When my friends and I began to train in Haidong Gumdo several years ago, I remember a conversation we had on the hours-long drive back from Range Martial Arts. We were trying to figure out the right term to describe Haidong Gumdo, which was tricky since we all had backgrounds in different martial art styles. Mr. Hartshorn and I had trained in some Krav Maga, I was a traditional TKD guy and a European fencer, Mrs. Malbraaten was a WTF black belt, and then Mr. Malbraaten studied the hard-style Gumdo for his previous Chodan.
The description we ended up settling on was this: We are learning waterbending (from the The Last Airbender TV series) plus katanas! (Please forgive us for the mixture of Korean, Chinese, and Japanese ideas. We were Americans and very new to the art at the time.)
This spring I found that water-sword description to be more apt than I had ever imagined at the time.
For the last four months I have greatly struggled with my own training. It seemed like I had hit a block in both mind and body. I wanted to train more often, but every time I pushed harder I seemed to accumulate an injury that only set me back. I wanted to master more of my curriculum to prepare for my next dan test, but the sword forms did not seem to make as much intuitive sense as the ones before. As a guy who has always learned his martial arts with a practical application emphasis, it is very difficult for me to memorize material that I do not understand how to apply. Everything would flow well on what I had already worked up, but I only got more tense as I approached the inevitable crash against the new material.
One of the great blessings of my role as an instructor is that I have no option but to move forward. If I take time off of my training, I will stagnate in my art. If I allow myself to lose focus and forward momentum then it will become ever harder to inspire my students to move forward. Whenever I abandon the training life, I fail all of my students and business partners as well as myself.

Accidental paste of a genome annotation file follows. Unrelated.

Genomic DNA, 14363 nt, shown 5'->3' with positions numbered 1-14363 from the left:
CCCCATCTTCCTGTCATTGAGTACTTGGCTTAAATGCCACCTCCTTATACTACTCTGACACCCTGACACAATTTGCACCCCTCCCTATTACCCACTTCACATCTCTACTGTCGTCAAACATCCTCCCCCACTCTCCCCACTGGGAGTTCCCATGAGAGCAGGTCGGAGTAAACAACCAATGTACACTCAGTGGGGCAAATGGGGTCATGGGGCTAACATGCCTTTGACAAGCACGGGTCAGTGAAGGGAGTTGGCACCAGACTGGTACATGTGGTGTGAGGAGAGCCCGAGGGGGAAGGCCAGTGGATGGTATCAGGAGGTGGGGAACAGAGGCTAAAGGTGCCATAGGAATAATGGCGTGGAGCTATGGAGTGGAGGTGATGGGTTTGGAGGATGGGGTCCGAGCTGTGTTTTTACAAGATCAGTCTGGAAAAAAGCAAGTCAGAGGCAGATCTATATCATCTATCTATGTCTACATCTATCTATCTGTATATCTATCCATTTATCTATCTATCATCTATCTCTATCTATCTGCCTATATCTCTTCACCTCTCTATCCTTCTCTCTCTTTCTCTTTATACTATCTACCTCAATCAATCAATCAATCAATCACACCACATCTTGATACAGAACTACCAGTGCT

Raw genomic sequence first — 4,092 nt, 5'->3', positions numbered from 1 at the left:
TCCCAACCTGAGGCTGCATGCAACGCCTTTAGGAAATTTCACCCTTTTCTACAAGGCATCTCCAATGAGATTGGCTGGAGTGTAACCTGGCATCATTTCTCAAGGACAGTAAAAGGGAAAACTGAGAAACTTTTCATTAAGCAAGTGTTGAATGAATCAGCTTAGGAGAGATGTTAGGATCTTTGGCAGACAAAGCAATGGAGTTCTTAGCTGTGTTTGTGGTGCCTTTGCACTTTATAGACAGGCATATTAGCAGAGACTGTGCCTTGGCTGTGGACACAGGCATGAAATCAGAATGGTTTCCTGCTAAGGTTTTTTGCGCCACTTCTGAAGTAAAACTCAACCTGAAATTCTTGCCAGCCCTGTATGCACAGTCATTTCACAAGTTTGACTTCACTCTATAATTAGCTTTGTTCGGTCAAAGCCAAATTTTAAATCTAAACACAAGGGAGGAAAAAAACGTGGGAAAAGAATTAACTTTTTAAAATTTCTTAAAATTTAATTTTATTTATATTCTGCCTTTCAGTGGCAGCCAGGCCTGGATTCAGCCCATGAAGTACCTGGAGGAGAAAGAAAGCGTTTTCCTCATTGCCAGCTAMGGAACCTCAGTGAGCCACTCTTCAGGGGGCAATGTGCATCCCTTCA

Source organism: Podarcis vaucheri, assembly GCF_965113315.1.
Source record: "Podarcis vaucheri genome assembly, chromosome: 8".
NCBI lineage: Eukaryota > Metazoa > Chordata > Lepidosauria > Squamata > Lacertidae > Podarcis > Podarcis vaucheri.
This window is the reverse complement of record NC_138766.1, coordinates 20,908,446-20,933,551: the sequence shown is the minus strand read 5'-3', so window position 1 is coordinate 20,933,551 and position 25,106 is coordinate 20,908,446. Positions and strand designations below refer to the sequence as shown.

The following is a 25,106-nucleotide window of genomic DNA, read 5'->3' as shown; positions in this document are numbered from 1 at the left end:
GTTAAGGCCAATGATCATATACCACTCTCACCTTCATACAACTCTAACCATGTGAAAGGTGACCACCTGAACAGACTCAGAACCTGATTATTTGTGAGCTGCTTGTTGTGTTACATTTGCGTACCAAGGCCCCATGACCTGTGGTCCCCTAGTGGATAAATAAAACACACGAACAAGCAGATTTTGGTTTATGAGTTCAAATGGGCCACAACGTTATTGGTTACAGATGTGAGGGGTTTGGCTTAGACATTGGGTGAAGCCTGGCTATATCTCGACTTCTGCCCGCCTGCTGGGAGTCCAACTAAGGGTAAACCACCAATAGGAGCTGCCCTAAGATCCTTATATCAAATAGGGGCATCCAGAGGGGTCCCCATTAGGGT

So I rinsed and repeated my struggle over and over again for the past four months. Progress came slowly on the gumbeub: sometimes only getting a move or two further forward in a week. I frequently felt like a wave crashing up against a rocky shore. Even as raw memory work went forward everything was a struggle, but the only options were to give up or press forward. Since KJN Jeong-Woo Kim has already given me my next testing date, delay and sloth really are not honorable options. It is forward or nothing.
Sometimes, when progress is not easy, and it takes all that we can do to maintain our current training, perseverance is the best path to victory.
It turns out that I had forgotten a simple rule of martial arts and nature: The rocky shore seems to stand steady as wind and waves crash against it again and again, but that is an illusion. Grain by grain the elements pound away at the shore until we have beaches and rolling hills instead of rocks and cliffs. Sometimes we cannot punch through, so we must grind the obstacle down through repetition and endurance.
Last week as I trained before teaching class in Fisher, the seventh and eighth forms in my current curriculum began to make sense to me. The gumbup did not feel like an imitation of a fight any more, but moments stolen out of a battle; my battle. Of course, those of you who have trained for any length of time know what a victory that can feel like. It is not that I have the forms mastered, far from it! It is the knowledge that I have not yet reached my limit as a swordsman, that there is still more ahead to grasp, but not beyond my reach if I only remember the lesson.
The energy from that quiet internal victory kept me training hard for two days straight, and I hope to have enough wisdom to remember it when I reach the next cliff wall in my journey, and that I will have the wisdom and patience to apply the way of water once again.